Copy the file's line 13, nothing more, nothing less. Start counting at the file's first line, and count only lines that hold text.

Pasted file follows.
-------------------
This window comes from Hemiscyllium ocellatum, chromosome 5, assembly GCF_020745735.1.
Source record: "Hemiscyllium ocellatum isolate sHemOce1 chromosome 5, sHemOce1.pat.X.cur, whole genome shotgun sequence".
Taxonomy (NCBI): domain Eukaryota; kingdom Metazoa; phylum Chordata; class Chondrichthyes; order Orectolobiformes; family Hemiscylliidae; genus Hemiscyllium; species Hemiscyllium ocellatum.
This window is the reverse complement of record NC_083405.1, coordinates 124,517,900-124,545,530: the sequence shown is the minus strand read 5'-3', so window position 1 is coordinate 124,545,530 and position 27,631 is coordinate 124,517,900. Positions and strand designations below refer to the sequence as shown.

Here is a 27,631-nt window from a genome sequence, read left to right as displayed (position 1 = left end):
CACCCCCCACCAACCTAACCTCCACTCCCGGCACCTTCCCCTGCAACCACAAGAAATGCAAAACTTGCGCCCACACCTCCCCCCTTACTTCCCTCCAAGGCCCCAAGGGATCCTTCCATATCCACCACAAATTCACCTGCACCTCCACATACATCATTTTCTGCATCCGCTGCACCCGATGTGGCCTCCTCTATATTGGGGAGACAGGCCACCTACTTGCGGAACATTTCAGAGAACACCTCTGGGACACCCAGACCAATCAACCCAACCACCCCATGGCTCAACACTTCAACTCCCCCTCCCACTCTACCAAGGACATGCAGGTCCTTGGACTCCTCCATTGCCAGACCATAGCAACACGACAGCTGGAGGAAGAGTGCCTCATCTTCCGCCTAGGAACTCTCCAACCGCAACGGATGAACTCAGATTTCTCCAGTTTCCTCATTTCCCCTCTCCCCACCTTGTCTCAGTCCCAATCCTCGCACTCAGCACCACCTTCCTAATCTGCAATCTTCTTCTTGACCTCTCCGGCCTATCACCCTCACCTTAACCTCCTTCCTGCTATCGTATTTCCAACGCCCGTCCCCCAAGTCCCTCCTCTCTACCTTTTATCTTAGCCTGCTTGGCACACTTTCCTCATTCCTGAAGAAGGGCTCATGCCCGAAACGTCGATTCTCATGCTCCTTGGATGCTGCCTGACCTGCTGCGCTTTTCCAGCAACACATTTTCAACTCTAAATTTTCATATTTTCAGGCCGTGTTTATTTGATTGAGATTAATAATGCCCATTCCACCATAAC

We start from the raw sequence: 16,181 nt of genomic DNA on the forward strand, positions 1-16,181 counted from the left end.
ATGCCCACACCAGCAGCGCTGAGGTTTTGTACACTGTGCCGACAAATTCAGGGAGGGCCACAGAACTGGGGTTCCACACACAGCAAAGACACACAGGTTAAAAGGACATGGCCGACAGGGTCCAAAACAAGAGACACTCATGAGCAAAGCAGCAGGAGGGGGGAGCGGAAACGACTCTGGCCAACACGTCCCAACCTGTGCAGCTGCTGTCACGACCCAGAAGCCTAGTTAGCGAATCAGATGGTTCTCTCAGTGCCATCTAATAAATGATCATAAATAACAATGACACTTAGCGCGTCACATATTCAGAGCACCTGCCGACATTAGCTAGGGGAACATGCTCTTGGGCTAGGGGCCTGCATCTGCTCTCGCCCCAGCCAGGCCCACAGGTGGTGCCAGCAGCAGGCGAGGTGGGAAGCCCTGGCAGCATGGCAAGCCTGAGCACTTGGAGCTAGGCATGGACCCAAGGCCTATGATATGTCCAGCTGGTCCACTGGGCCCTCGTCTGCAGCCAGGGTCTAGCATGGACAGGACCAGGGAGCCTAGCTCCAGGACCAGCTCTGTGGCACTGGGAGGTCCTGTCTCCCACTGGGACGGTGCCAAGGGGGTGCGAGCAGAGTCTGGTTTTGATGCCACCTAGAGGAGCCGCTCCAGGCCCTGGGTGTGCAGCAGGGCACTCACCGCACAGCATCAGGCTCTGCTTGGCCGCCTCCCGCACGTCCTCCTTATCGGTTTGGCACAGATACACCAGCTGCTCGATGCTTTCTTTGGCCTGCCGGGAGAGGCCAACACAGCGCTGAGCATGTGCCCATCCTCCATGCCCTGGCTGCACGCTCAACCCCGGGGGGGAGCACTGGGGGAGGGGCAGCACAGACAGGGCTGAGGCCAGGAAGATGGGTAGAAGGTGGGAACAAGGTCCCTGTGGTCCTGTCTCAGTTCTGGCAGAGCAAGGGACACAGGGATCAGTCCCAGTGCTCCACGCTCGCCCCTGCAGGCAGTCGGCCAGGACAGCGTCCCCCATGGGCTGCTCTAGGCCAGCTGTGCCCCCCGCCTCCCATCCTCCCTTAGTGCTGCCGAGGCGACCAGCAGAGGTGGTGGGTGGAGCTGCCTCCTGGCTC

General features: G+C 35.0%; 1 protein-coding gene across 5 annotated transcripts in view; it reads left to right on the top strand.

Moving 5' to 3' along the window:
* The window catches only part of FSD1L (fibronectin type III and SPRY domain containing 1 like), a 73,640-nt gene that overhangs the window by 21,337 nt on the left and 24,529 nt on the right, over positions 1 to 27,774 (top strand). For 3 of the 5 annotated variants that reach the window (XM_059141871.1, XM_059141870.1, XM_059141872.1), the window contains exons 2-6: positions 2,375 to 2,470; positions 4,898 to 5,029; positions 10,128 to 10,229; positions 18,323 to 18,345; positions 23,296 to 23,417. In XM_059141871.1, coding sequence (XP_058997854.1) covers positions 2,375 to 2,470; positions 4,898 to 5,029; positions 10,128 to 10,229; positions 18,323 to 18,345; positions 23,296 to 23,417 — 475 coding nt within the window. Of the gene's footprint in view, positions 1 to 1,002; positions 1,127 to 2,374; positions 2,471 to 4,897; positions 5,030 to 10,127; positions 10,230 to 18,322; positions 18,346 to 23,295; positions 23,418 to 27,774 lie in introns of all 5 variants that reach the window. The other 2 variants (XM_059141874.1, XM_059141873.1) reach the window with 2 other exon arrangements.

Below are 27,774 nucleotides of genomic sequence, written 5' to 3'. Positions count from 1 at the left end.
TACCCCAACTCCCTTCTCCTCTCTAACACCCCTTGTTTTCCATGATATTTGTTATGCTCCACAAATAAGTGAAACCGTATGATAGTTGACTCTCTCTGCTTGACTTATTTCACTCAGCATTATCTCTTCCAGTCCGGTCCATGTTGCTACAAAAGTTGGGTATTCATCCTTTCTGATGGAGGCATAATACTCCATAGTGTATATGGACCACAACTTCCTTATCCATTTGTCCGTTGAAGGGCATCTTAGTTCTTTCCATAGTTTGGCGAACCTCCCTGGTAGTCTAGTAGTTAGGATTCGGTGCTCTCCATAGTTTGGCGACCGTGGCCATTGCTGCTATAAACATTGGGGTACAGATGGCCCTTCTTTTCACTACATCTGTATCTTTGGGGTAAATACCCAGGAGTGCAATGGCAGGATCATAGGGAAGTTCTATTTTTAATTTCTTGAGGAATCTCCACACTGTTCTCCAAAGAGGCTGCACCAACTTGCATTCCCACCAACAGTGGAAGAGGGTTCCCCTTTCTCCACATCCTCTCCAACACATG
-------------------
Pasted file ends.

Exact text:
TACCCCAACTCCCTTCTCCTCTCTAACACCCCTTGTTTTCCATGATATTTGTTATGCTCCACAAATAAGTGAAACCGTATGATAGTTGACTCTCTCTGCTTGACTTATTTCACTCAGCATTATCTCTTCCAGTCCGGTCCATGTTGCTACAAAAGTTGGGTATTCATCCTTTCTGATGGAGGCATAATACTCCATAGTGTATATGGACCACAACTTCCTTATCCATTTGTCCGTTGAAGGGCATCTTAGTTCTTTCCATAGTTTGGCGAACCTCCCTGGTAGTCTAGTAGTTAGGATTCGGTGCTCTCCATAGTTTGGCGACCGTGGCCATTGCTGCTATAAACATTGGGGTACAGATGGCCCTTCTTTTCACTACATCTGTATCTTTGGGGTAAATACCCAGGAGTGCAATGGCAGGATCATAGGGAAGTTCTATTTTTAATTTCTTGAGGAATCTCCACACTGTTCTCCAAAGAGGCTGCACCAACTTGCATTCCCACCAACAGTGGAAGAGGGTTCCCCTTTCTCCACATCCTCTCCAACACATG